AFTER the firm leading Scotland’s flagship Acorn carbon capture and storage project made a significant advance last week excitement is growing about the potential of the scheme but probably not by enough to silence doubters.

The Acorn scheme is expected to involve using depleted North Sea oil and gas fields to store carbon dioxide to help clean up what are seen as hard to decarbonise industries and support the development of clean hydrogen fuel.

Champions reckon such projects could play a big part in the fight against climate change and hold out the prospect that they could generate or support thousands of jobs across the supply chain.

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Winners will include taxpayers who may find the multi-billion bills associated with decommissioning North Sea fields are reduced.

It is no wonder that Royal Dutch Shell and Harbour Energy, which operate big North Sea fields, are keen to see Acorn become a reality. On Friday it was announced that both had become equal partners in Acorn with the firm that is driving the project, Storrega Geotechnologies.

Last year Storrega acquired the Banchory-based minnow that spent years working up Acorn, Pale Blue Dot Energy. Storrega is backed by deep-pocked international investors that see huge potential in Acorn, in the form of Australian investment bank Macquarie, Singapore sovereign wealth fund GIC and Japanese industrial giant Mitsui.

They have their eyes on what could become a huge global market. It is reckoned that around 2,000 CCS projects would need to be developed around the world to make the required dent in emissions. Acorn might provide a model that could be deployed elsewhere.

The academics in Scotland who have spent years championing CCS may feel the backing won by Storrega provides them with some vindication.

READ MORE: Glasgow university experts make case for carbon capture amid climate emergency

If all goes to plan Acorn will be operational by the mid-2020s. It could be the first project of its kind to go live in the UK.

But sceptics remain unconvinced. These include those who feel it is premature to talk about CCS projects being developed in their thousands before any large-scale projects have been proved to have delivered the expected benefits.

One big reason for being cautious is that CCS schemes in the UK will be dependent on the development of a market that does not yet exist.

Companies that are responsible for emissions currently lack the commercial incentives required to encourage them to invest in CCS schemes.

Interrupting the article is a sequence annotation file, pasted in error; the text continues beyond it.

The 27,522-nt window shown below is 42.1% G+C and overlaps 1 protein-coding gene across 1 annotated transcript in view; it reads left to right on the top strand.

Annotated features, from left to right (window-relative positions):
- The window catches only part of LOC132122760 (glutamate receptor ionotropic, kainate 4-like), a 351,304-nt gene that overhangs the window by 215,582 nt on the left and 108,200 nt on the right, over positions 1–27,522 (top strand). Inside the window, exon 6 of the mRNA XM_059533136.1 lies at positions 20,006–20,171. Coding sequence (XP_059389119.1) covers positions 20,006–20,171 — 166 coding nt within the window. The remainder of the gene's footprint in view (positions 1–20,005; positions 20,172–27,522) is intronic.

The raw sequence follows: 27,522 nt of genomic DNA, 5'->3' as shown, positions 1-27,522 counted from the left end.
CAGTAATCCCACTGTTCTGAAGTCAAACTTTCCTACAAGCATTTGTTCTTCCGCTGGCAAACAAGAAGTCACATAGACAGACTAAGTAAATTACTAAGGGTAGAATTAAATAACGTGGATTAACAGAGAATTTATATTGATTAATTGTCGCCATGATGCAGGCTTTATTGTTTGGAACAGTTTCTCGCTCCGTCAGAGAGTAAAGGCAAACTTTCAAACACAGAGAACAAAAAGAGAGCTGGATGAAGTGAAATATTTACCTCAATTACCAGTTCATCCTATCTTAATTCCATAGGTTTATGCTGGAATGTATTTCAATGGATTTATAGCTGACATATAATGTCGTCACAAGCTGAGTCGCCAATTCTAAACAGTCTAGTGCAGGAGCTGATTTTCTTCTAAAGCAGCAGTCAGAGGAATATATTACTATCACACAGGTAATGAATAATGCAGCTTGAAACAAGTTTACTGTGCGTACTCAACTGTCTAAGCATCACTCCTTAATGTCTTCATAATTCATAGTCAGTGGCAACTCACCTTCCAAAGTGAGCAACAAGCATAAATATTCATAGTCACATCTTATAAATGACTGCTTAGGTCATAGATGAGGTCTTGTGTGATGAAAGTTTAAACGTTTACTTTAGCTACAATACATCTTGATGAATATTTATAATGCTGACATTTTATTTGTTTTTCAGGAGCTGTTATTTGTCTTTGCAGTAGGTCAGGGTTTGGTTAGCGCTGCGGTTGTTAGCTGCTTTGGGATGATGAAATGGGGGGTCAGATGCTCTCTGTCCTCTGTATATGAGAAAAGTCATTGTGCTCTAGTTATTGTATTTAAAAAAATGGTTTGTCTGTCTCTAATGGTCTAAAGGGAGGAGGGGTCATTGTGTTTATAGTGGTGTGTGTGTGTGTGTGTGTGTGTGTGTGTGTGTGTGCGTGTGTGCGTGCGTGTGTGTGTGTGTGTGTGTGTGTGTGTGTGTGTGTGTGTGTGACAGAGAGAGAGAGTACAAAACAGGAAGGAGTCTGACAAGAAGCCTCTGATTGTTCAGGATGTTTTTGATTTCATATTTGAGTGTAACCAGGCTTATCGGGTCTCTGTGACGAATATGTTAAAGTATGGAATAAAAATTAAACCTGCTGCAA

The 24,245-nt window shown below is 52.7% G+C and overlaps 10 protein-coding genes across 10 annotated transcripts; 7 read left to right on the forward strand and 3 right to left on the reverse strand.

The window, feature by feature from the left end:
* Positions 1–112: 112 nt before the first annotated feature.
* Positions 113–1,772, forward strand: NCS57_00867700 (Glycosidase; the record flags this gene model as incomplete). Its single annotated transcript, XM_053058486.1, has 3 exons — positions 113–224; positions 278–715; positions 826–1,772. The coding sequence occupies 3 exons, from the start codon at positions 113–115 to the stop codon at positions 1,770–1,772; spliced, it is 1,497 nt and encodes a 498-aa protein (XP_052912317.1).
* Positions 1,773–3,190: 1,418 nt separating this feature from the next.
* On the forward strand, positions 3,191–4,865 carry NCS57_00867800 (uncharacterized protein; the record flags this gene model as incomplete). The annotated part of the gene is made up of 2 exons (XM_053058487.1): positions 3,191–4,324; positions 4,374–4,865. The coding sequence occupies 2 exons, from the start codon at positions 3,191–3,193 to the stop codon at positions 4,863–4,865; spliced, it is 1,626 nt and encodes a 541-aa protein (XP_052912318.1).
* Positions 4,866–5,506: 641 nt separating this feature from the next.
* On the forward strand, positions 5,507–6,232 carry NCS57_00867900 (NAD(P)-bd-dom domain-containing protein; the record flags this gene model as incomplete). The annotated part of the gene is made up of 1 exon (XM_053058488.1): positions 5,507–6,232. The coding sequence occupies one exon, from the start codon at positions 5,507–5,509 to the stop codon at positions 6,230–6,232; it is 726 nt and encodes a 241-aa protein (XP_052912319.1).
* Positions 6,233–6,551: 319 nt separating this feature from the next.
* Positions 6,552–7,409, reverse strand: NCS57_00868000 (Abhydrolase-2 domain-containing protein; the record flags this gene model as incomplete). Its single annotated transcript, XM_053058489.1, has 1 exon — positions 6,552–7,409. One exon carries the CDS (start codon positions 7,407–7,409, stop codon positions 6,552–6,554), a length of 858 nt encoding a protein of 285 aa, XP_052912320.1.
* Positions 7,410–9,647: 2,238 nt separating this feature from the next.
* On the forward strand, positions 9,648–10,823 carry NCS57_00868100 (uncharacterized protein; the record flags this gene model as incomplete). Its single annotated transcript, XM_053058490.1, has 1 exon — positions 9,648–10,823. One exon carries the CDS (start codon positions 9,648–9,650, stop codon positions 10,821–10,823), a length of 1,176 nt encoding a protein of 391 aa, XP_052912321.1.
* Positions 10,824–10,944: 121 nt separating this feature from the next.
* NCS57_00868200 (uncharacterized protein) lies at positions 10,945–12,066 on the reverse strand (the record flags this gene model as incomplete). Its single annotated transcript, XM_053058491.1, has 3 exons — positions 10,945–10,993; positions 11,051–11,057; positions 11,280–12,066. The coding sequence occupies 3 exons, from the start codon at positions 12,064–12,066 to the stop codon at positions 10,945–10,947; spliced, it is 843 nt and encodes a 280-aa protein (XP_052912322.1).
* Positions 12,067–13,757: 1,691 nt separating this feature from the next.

Storrega chief executive Nick Cooper is confident the UK Government will develop a carbon pricing regime that will provide the required incentives.

The Government has said it wants to have one large scale CCS scheme operational by the mid-2020s.

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However, in the recent North Sea Transition Deal the Government noted it still needed to develop a business model to provide revenue support and improve companies’ confidence for investing in carbon capture solutions.

People have been talking about using North Sea fields for years without any big projects going live.

Ministers have been unable or unwilling to provide the levels of support that corporations thought they should get.

BP promoted a £500m project to take carbon from Peterhead power station for storage offshore in the Miller field but pulled out in 2007 when Labour was in power.

In 2011 the Conservative Liberal Democrat coalition Government sparked outrage after it axed a scheme to use North Sea fields to store emissions from the former Longannet power station in Fife, which was promoted by ScottishPower, Shell and National Grid.

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Shell and SSE then looked at another scheme involving Peterhead power station. However, in 2015 the Conservative Government cancelled a £1bn project that was designed to develop technology which could capture carbon emissions from fossil fuel power stations.

In 2019 a report by MPs slated UK Governments for failing to provide the clear policy direction required on CCS and focusing too much on the cost implications.

Acorn faces competition from projects in areas such as Teesside as calls for action on climate change get louder.

Ministers will have a tricky job to do in deciding how to try to ensure that things move fast enough on the CCS front without providing levels of support that corporations and wealthy investors should not expect.